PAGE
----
I did a search for the phrase, for kicks, and "The Six Keys of Eudoxus" showed up.  The text speaks of alchemy - in this case it refers to mercury many times and I assume the steps taken to transmute that into the material most valued - gold.  I find this type of writing both fascinating and confusing.  If you have a minute or thirty to look over The Six Keys, you'll understand what I mean.  It's both rich and poetic and mysterious as well as terribly difficult to wrap your head around completely.

As I read it, another level of understanding appeared to me.  I'm not a chemist, but I grasp the idea behind alchemy - the process of transmuting something common, or of little value, into something valuable, rare or superior in form.  And although this text is about "the generation of a new substance infinitely nobler than the First," I feel as though I could spend vast amounts of time picking it apart and applying the directions to life itself.  It helps that the author uses the words "life, body, spirit, soul," and similar words to describe mercury and the other substances in the Keys.

For example:

"...there are three different substances...which are the spirit, the soul, and the body; and though they appear pure and perfectly united together, there still wants much of their being so..."

"...the spirits of the bodies are the Bath where the Sun and Moon go to wash themselves."

"Hermes says, that there is so much sympathy between the purified bodies and the spirits, that they never quit one another when they are united together: because this union resembles that of the soul with the glorified body; after which Faith tells us, there shall be no more separation or death; because the spirits desire to be in the cleansed bodies, and having them, they enliven and dwell in them."

The Alchemist - Cornelis Pietersz Bega

It was not a surprise to me then, that the next day, upon visiting my 99 year old grandfather who had taken a sharp turn in his health, I would be pondering the body and the spirit and the idea of transmutation.  While sitting with him, I looked up at the mirrored doors of his closet and could clearly see myself sitting at his bedside, but could not see him on the bed.  I looked back at him, and then at the mirror again and still could not make out his form in the mirror.  I had a clear moment of understanding that he was already taking steps on his journey out of this world.  By the next evening, he had passed on.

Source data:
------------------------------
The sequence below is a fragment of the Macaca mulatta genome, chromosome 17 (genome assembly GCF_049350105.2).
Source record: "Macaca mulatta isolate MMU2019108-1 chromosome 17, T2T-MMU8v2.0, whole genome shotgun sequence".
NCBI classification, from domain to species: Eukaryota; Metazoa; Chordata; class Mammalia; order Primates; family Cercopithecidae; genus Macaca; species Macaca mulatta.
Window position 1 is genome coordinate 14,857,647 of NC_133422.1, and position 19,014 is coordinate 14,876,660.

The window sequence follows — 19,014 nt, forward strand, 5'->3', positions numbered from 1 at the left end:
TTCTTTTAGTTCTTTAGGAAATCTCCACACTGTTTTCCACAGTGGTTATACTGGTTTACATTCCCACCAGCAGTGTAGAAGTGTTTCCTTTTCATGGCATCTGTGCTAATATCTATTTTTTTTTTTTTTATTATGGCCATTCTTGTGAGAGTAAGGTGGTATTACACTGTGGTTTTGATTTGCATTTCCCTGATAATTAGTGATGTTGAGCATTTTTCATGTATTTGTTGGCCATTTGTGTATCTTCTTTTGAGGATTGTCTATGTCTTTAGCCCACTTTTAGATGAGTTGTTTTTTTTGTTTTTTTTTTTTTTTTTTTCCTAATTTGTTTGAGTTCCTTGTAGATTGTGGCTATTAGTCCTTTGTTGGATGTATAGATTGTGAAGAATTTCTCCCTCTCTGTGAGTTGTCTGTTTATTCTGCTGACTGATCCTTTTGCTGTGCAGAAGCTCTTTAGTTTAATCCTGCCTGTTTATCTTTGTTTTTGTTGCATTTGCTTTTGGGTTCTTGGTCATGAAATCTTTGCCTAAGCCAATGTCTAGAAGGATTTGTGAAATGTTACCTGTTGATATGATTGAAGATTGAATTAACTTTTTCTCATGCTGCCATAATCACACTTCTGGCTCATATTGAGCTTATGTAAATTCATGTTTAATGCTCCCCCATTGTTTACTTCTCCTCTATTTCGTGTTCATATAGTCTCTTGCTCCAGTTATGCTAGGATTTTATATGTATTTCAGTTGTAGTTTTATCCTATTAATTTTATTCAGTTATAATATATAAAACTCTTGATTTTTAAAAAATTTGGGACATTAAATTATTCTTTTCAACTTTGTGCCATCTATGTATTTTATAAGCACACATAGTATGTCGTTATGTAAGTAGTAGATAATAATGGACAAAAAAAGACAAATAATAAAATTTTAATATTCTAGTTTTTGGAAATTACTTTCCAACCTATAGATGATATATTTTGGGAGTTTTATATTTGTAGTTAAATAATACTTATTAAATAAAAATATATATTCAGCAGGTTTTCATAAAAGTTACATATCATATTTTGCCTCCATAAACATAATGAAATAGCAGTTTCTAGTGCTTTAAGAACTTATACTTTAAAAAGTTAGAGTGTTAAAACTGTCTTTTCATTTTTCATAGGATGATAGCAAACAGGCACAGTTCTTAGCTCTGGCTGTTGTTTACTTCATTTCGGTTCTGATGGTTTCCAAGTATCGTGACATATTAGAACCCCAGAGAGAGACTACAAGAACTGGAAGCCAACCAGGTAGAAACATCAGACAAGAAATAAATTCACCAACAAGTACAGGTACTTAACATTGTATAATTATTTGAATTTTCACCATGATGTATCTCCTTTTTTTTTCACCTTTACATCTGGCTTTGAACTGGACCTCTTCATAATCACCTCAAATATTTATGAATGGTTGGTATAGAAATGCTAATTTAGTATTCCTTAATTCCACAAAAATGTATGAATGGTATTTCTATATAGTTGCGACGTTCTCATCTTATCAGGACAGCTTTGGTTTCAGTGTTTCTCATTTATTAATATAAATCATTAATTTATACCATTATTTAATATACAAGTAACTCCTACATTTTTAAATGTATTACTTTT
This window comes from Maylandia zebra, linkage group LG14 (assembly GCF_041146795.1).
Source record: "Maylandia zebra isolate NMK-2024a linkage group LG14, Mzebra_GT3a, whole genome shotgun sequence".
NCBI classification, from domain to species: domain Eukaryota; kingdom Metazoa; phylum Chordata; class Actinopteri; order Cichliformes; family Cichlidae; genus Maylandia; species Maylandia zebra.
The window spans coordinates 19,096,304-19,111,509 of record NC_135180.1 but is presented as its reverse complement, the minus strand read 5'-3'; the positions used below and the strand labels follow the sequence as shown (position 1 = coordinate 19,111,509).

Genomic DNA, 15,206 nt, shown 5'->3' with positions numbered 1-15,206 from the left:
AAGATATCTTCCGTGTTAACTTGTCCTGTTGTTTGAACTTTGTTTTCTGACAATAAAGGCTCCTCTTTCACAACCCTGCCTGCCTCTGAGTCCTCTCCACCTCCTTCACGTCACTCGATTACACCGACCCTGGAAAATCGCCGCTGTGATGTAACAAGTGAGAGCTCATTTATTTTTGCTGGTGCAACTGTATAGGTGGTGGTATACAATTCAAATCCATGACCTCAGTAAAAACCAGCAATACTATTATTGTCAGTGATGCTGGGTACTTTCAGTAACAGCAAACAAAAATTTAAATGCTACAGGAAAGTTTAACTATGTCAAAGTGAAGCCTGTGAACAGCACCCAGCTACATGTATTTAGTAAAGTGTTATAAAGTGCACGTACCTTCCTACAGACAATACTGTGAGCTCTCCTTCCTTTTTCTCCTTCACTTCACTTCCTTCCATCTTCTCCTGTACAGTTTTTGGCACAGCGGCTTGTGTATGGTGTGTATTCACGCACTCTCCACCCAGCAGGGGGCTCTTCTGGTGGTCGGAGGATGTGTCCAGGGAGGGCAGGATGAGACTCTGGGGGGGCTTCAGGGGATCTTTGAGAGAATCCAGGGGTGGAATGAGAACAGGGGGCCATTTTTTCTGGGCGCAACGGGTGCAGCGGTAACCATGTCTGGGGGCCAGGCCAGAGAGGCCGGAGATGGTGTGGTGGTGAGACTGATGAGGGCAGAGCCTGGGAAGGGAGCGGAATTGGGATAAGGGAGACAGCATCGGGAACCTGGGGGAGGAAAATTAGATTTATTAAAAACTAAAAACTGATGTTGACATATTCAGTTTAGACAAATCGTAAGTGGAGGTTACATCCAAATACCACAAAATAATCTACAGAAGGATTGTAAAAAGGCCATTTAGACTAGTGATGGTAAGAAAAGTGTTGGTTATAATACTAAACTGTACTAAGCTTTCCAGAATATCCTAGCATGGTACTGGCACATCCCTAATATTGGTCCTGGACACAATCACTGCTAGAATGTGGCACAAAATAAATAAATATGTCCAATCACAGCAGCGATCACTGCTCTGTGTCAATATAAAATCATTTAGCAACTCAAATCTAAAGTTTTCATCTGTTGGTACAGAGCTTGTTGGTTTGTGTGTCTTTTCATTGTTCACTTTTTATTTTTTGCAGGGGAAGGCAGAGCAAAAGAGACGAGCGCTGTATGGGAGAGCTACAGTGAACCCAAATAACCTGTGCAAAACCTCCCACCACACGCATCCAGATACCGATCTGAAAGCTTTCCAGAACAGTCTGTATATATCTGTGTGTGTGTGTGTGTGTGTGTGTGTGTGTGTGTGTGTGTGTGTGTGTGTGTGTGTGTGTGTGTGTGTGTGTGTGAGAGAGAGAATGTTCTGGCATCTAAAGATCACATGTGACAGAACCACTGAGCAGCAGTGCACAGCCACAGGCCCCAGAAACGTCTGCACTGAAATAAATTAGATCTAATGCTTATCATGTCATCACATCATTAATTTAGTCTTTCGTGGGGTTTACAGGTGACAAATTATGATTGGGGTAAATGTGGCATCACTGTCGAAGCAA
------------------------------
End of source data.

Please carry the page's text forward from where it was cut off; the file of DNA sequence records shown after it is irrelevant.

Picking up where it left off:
I often ponder my progress in life.  Am I learning my lessons?  Am I becoming more than I have been? Seeing a progression is important to me (while still maintaining a childlike joy, of course.)  I don't want to be hung up on the same issues five years from now.  I don't want to be on my death bed and think "I wonder if I look fat in this hospital gown?"  I desire alchemy in my life.  I want to transform lower thoughts and not-so-lovely attitudes into more beneficial philosophies and practices.  I still fall.  There is much to be learned in a fall too.  But the goal is to not step into the same hole again.

My grandfather wasn't perfect.  He fell too.  But he evolved.  He grew more interested in joy.  In chocolate.  In seeing his family and grandchildren grow.  In chasing the ladies after my grandmother passed on.  He died surrounded by family and friends because he was cherished. People didn't flock to his bedside last weekend because he had a fortune to leave behind that they were hoping for a piece of.  They were there because he had built a legacy that people were proud to be a part of.  He had transformed himself from a poor English farmboy to a nearly 100 year old patriarch of an adoring family.  He passed from this life singing.

He took a body of flesh and a spark of spirit and created something incredibly valuable with them.

He was a hell of an alchemist.